From my experience, 2,500-3,000 is almost silent, I don't have good hearing, but even at night in a very quiet room I can not hear the fans unless I get very close to laptop's surface. 4,500 is however, really loud. Your experience may vary here, as every environment is different.
  8. Tanegashima macrumors 6502

    Jun 23, 2009
    Macbooks (and all apple computers) have a separate system to manage such things:

    The System Management Controller (SMC) is responsible for many low-level functions on Intel-based Macs. These functions include:

    Responding to presses of the power button
    Responding to display lid opening and closing on portable Macs
    Battery management
    Thermal management
    The SMS (Sudden Motion Sensor)
    Ambient light sensing
    Keyboard backlighting
    Status Indicator Light (SIL) management
    Battery status indicator lights
    Selecting an external (instead of internal) video source for some iMac displays

    It operated with a separate microprocessor.
  9. RELOAD911 thread starter macrumors member

    Dec 12, 2009
    So I did some tests and figured a little bit out and I'm about to share it just in case anybody needs this.

    It seems that all the way up from 60 (just a guess about this one) to 90C the system slowly tweaks fan speed from 1000 to 3000 rpm. After temp reaches 90, the step changes and system starts raising the fan speed by 100 rpm/second until the temp gets below the upper threshold (which is 90C). At least I think that's how it works.

    Hope anybody could use it. I did ;)
  10. npaisnel, Jan 2, 2014
    Last edited: Jan 2, 2014

    npaisnel macrumors member

    Jun 23, 2013
    Yes..this is a fan question..exactly the same as the OP's original tittle..but I want to give the background first.

    I have just acquired (free) a MBP 3,1 A1226 15 inch version with the nvidia 8600 chip.

    It was dead... been that way in a cupboard for 3 glitches..
    I booted from USB and it worked fine ..immediately...
    Installed Mavericks from USB.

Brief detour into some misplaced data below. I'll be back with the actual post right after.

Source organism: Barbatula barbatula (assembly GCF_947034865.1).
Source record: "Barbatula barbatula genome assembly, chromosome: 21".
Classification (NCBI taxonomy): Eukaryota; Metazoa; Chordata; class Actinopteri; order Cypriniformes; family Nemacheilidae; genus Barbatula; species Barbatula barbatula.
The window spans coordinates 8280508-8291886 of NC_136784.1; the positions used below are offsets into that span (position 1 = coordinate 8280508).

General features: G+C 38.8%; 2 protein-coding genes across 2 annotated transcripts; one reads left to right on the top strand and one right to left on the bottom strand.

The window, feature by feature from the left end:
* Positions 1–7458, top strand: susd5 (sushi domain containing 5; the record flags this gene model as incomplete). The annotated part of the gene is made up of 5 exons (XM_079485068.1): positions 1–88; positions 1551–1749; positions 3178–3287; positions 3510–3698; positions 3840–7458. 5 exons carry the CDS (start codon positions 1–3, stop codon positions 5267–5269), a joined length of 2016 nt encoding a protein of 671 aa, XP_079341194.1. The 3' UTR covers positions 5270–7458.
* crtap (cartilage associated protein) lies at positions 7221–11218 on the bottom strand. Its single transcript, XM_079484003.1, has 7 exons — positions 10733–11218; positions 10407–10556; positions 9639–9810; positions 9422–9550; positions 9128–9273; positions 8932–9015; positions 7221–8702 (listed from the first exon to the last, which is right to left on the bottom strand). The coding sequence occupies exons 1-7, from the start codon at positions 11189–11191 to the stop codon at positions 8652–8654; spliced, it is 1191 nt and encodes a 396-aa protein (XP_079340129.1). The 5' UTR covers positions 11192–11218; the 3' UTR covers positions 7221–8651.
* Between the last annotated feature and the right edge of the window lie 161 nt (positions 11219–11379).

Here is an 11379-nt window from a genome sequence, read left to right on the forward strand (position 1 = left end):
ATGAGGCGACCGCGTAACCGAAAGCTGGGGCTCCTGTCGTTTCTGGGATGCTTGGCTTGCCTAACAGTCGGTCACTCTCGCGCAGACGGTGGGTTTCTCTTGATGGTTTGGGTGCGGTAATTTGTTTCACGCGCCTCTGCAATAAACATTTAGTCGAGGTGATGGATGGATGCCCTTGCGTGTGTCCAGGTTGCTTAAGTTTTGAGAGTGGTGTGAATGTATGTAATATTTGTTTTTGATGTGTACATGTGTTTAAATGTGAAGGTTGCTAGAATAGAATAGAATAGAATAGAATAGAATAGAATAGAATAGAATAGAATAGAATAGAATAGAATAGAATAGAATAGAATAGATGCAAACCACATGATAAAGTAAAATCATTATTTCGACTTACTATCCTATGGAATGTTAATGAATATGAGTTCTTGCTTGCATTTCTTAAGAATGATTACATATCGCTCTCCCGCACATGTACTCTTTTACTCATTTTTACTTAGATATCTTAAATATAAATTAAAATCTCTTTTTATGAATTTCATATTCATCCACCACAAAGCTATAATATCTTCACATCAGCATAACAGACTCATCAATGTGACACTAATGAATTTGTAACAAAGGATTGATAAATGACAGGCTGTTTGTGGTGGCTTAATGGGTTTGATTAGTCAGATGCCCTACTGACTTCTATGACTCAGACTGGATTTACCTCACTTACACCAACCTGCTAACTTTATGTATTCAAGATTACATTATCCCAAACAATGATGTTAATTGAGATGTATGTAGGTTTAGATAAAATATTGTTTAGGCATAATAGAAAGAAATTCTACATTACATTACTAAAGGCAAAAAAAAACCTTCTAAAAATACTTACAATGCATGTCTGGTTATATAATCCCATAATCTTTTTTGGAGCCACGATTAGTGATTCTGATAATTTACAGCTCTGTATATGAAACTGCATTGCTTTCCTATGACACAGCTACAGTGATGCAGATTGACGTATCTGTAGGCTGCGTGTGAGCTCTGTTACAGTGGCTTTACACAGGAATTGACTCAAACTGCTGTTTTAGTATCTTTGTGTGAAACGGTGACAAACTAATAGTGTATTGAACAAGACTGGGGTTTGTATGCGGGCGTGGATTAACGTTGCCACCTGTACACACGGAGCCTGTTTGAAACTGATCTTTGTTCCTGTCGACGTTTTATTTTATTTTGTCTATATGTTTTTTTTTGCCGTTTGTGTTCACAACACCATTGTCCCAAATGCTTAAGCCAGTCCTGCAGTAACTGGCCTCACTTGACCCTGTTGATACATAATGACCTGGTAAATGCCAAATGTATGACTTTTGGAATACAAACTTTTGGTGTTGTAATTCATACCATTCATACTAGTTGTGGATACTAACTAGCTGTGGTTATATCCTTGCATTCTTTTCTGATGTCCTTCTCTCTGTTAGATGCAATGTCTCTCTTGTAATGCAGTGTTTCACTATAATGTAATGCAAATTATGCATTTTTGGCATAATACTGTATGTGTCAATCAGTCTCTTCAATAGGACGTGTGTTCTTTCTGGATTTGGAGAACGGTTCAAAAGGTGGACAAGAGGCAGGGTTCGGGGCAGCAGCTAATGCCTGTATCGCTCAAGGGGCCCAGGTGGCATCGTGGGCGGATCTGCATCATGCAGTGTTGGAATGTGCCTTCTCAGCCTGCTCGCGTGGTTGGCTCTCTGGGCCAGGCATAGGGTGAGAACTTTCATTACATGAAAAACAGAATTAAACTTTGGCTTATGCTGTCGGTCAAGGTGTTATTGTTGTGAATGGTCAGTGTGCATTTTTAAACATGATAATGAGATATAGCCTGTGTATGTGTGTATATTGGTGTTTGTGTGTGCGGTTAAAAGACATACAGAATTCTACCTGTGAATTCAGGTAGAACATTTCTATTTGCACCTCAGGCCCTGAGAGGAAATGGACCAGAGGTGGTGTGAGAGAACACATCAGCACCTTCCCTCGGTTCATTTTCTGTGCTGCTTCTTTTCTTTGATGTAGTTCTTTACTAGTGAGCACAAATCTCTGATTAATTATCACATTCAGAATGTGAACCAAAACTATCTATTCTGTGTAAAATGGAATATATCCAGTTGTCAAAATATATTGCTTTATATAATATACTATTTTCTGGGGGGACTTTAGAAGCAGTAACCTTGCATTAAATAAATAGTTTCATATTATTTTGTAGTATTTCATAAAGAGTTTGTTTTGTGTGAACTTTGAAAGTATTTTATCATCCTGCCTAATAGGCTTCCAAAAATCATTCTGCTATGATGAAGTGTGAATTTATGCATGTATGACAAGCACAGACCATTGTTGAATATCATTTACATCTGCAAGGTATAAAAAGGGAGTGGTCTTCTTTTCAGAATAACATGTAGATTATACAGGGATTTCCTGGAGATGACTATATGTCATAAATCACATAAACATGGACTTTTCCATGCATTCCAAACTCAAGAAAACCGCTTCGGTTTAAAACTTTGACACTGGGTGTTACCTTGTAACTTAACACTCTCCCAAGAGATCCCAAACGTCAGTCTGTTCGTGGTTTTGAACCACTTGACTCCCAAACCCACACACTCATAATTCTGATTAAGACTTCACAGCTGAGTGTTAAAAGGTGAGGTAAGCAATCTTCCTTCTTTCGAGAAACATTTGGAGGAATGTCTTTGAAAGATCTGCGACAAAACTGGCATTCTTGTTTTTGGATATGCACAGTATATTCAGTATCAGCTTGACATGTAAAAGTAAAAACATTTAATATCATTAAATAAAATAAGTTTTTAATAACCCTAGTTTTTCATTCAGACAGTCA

Great for two days..then graphics glitches again and USB boot did not work

    This is when I found out about the nvidia issue. Too late for the free logic board swap so...

    200deg C for 8 minutes did the trick....for now. New thermal paste and cleaned the fans and heat tubes

    I have installed iStat Menus and have set it to display temps and fan speeds

    Without changing any fan settings within iStat menus and running multiple threads of
    "yes > /dev/null &"
    the temps show as CPU die getting up to 94 deg C

    Yet fan speed never goes above 2800 rpm even if left running for 10 -15 minutes. [Edit seeing 3200 rpm now]
    So that got me wondering about the default speeds and temps 'hardwired' in to the Mac.
    OK, so one would assume that the Apple designers are keeping the CPU/ Memory etc within Intel design specs...but 94deg C does seem rather hot.

    is there any advantage in running cooler ..I'd have thought longer life...but ??

    There are all these utilities designed to speed up the who is right?

    Ooops.....just about to post and the screen has scrambled and come back with frozen keyboard guess I have answered my own question..extended heat not good ;)

    Power button hard 'off ' shut it down and normal re boot. I guess this is the Nvidia graphics chip issue.

    But comments welcome
  11. bds120 macrumors member

    Nov 26, 2013
    Well you are in the sane category as me. I have 2008 myself that I decided to do preventative maintenance on just to stay away from the graphics issue. I took entire laptop apart and cleaned everything with alcohol and reapplied Arctic MX-4 thermal paste before I ever had any issues. Then I used canned air to spray dust off fans and such. I use smcfancontrol now with the default set to 3200 rpm.
    I get no numbers higher than 145 degree F when running YouTube, monopoly games, and whatever else at the same time.